George Stocking, Jr. is Distinguished Professor of Anthropology and
Conceptual Foundations of Science at the University of Chicago.  He is
the author of After Tylor, British Social Anthropology, 1888-1951; The
Ethnographer’s Magic and other Essays in the History of  Anthropology;
andVictorian Anthropology.  Professor Stocking is founding editor of the
annual, History of Anthropology.  At the Dibner Institute, he will
explore the history of anthropology between World War II and the late
1960s in a project titled “Anthropology Yesterday.”

The Dibner Institute has made the following seven Postdoctoral
Fellowship appointments.

Joseph Dumit has been an NIMH Research Fellow in the Department of
Social Medicine at the Harvard Medical School and a Lecturer in
Anthropology at MIT this past year.  He was the co-editor, with Gary Lee
Downey and Sharon Traweek, of the forthcoming book, “Cyborgs and
Citadels:  Anthropological Intervents in Emerging Sciences and
Technologies” and wrote the chapter, “A Digital Image of the Category of
the Person, PET Scanning and Objective Self-Fashioning.”  During his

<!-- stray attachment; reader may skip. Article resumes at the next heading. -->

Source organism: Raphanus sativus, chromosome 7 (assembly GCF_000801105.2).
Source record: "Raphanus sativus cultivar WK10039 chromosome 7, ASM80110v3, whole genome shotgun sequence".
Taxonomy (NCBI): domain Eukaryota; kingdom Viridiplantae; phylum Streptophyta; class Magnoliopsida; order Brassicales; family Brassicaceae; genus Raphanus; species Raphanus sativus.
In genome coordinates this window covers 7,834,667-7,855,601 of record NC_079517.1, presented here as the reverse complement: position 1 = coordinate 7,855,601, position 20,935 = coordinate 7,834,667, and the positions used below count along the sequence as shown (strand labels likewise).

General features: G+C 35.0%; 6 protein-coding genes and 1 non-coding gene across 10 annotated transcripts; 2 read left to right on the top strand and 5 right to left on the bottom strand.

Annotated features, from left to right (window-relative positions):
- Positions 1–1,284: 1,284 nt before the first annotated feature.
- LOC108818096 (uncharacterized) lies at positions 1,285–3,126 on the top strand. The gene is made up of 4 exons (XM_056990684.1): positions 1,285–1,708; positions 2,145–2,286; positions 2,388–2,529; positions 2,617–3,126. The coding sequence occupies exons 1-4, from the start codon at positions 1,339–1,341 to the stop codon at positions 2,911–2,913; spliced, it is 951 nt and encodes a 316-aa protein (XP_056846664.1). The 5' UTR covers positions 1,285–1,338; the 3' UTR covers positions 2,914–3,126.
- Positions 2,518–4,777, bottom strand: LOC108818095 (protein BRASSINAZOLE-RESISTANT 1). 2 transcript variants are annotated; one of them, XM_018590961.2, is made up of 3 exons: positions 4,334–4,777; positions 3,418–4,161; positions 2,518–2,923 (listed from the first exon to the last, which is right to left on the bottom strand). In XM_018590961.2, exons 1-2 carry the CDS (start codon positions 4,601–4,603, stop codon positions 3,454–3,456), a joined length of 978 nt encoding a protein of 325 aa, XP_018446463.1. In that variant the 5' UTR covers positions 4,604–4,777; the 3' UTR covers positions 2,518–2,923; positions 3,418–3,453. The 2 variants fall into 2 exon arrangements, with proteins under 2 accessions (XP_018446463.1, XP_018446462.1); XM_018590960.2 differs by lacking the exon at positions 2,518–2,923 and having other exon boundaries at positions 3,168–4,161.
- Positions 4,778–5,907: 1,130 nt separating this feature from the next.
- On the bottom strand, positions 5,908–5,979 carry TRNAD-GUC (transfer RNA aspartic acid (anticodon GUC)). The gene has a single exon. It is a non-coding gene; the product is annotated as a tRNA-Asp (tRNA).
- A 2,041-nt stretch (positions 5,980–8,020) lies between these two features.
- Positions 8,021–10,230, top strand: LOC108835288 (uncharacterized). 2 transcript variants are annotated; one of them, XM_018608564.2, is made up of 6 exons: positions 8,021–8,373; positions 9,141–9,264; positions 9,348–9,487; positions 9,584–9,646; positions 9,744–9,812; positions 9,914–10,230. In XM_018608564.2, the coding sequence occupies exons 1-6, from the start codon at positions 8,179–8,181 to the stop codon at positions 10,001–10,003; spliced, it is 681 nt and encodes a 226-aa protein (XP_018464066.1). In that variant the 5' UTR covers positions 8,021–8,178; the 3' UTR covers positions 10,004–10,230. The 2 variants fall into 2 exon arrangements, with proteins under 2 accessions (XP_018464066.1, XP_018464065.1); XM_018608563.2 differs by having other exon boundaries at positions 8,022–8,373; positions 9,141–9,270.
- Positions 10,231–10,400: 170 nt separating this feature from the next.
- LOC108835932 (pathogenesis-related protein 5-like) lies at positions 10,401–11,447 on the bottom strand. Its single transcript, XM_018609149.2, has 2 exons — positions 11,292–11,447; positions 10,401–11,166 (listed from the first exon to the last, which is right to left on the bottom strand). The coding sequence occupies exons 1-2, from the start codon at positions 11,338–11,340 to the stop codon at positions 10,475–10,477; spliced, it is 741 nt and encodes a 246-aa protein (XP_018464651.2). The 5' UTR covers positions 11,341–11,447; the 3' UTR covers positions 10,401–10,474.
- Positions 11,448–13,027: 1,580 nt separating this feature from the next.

appointment he will continue work on an historical study entitled,
“Drawing on Circuits:  Diagramming Brains, Minds and Computers

Tal Golan will receive his Ph. D. from the Department of History,
University of California at Berkeley in April 1997.  The title of his
dissertation is “Science on the Witness Stand:  Expert Testimony in U.S.
Courts, 1870-1923.”  At the Dibner Institute he will continue his
investigation of the relations between the expanding scientific and
legal cultures in late 19th and early 20th century America.

Sungook Hong is Assistant Professor at the University of Toronto,
Canada.  He is the author of “Styles and Credit in Early Radio
Engineering:  Fleming and Marconi on the First Transatlantic Wireless
Telegraphy,” Annals of Science, 53 (1996) and “Syntony and Credibility:
John Ambrose Fleming, Gugliemo Marconi, and the Maskelyne Affair,”
Archimedes, 1 (1996). The title of his project while at the Dibner
Institute is “A Social History of Radio:  From Marconi’s Black-Box to
the Triode Revolution, 1890-1920.”

David McGee received his Ph. D. from the University of Toronto and is
now a Lecturer at Mount Allison University, Canada.  He is the author of
the forthcoming “Before the Revolution:  Building a Historical Model of
Design in Technology,” Technology and Culture and “Making up Mind:  The
Early Sociology of Invention, Technology and Culture, 36 (1995).  His
research while at the Dibner Institute is titled “The Trouble with
Science:  Science, Design and Britain’s First School of Naval

Jessica Riskin, Assistant Professor, Iowa State University, wrote her
dissertation, The Quarrel over Method in Natural Science and Politics
during the Late Enlightenment, on the relations of scientific and
political thought and culture in the Enlightenment. She is the author of
an article entitled “Meaningless Names and Eloquent Things in the
Chemistry of the Enlightenment.”  Her work at the Dibner Institute will